Gideon vs. Wainwright
Almost anyone in the Untied States of America can recite their Miranda Rights:
"You have the right to remain silent. Anything you say can and will be used against you. You have the right to talk with a lawyer before being questioned and to have the lawyer present during the questioning. If you cannot afford a lawyer, one will be provided for you before questioning begins."
Although most people connect their Miranda Rights will the famous Miranda vs. Arizona case in 1966, a major part of these basic rights (If you cannot afford a lawyer, one will be provided for you before questioning begins) would exempt if not for the Gideon vs. Wainwright case of 1963. As a prerequisite case to Miranda vs. Arizona, the Gideon vs. Wainwright case became one the most important court cases of the 20th century, as rated by Time magazine.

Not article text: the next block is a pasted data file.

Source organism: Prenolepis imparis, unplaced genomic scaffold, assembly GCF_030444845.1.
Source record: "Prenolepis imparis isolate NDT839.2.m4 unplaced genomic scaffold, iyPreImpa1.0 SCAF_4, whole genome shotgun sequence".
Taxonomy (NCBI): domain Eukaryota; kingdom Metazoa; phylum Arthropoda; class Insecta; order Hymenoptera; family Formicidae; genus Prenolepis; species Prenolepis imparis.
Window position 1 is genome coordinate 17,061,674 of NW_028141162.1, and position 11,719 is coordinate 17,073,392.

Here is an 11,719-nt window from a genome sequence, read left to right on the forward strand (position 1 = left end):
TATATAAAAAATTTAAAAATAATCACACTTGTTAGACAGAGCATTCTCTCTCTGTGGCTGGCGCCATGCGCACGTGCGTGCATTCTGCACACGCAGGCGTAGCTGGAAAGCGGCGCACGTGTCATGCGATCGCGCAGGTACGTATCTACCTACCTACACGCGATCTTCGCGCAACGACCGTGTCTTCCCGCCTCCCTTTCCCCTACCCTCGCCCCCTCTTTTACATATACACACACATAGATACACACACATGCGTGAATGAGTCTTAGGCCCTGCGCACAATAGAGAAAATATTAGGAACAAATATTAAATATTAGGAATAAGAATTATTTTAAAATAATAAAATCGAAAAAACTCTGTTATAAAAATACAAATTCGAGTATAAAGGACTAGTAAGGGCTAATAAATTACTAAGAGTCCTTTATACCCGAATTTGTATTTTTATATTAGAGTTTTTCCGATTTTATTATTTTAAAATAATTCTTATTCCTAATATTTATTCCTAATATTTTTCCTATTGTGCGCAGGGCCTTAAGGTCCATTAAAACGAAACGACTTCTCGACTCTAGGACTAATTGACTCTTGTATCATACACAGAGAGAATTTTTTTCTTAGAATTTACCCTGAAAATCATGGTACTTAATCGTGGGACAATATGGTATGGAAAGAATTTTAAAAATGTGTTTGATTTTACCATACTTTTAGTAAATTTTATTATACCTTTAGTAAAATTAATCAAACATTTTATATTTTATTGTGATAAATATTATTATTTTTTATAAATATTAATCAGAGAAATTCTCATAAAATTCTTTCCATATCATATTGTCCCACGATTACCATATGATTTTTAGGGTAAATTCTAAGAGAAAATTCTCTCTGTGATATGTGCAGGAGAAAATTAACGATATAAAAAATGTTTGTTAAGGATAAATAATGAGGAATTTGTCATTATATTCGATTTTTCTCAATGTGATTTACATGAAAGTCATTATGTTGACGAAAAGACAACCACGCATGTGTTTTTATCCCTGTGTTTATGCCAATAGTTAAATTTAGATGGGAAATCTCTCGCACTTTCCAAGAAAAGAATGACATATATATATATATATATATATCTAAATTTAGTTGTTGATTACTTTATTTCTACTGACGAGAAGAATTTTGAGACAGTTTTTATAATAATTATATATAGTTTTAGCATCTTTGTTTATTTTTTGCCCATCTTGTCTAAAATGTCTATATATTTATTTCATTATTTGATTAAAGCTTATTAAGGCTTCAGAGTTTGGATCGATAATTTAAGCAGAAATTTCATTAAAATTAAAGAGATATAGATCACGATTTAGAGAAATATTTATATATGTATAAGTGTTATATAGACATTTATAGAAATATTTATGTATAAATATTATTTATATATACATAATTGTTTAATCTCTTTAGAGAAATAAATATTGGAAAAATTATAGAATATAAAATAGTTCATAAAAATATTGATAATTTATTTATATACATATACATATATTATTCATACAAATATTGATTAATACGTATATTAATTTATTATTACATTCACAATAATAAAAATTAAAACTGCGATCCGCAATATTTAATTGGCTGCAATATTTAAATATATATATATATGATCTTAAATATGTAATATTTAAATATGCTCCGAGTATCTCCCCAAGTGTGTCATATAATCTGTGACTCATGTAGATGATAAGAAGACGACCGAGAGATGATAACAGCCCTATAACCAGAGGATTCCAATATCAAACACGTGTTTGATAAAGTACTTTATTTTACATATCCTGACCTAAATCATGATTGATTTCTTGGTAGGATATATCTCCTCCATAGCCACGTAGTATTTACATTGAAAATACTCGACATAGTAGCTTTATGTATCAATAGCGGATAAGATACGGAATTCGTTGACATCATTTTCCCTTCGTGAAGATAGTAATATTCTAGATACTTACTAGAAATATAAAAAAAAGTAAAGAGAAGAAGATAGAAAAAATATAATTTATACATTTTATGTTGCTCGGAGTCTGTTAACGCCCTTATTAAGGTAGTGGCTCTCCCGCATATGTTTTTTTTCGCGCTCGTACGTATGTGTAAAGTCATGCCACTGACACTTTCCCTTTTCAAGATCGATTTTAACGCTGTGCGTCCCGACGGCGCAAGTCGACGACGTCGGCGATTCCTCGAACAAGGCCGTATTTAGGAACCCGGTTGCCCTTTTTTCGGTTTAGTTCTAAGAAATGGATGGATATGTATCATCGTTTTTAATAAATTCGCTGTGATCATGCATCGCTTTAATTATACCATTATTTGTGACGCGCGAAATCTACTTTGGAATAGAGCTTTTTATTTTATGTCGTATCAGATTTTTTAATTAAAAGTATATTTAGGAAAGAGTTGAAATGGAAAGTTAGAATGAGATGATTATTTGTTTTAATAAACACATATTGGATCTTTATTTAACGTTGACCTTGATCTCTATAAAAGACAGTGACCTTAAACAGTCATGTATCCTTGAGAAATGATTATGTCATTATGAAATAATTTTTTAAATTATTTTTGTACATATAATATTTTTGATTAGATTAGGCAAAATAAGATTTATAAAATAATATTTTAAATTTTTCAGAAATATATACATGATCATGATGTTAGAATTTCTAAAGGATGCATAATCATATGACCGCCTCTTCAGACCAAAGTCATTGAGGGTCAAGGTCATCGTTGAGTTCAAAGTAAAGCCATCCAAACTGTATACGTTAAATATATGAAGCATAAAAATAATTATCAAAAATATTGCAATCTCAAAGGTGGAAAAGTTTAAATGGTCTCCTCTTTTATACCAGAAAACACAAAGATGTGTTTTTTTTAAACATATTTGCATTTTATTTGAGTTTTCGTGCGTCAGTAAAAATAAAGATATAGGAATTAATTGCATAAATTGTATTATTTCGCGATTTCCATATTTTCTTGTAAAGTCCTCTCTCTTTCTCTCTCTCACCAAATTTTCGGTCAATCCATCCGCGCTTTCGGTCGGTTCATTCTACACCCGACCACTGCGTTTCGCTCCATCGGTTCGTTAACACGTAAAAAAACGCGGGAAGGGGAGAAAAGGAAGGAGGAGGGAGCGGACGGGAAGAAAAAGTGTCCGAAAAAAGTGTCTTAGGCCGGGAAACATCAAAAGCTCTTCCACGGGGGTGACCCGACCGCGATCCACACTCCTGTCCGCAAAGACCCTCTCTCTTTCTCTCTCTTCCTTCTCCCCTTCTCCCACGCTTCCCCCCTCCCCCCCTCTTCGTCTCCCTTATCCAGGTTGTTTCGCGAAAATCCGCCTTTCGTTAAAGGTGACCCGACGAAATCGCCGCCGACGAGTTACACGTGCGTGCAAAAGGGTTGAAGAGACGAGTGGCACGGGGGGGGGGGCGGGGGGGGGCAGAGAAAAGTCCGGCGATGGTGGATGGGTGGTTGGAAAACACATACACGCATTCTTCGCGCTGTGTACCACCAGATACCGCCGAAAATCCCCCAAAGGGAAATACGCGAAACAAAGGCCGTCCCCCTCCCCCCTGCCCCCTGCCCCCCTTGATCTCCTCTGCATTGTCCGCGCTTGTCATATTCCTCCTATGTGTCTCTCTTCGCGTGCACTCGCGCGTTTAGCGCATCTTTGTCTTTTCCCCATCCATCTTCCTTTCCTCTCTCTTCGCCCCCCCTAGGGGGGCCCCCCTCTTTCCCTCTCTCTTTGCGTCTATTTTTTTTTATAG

51 year-old Clarence Gideon was accused and later convicted of breaking and entering into a pool hall.
When Gideon was arrested, he was told that he could not have an attorney considering that the case was not a federal crime. After being sentenced to jail time, Gideon read books on law and how to appeal a court case. Then in 1963 he wrote the Supreme Court, saying that the state of Florida had violated him by not allowing him a free counsel and by following the 14th amendment which states:
"No state shall make or enforce any laws which shall abridge the privileges or immunities of citizens of the United States...."
Because of his letter the Supreme Court allowed the case to be retired and appointed Gideon a lawyer. After this adjustment, Gideon won the case. It was then established that anyone who could not afford a lawyer would be appointed...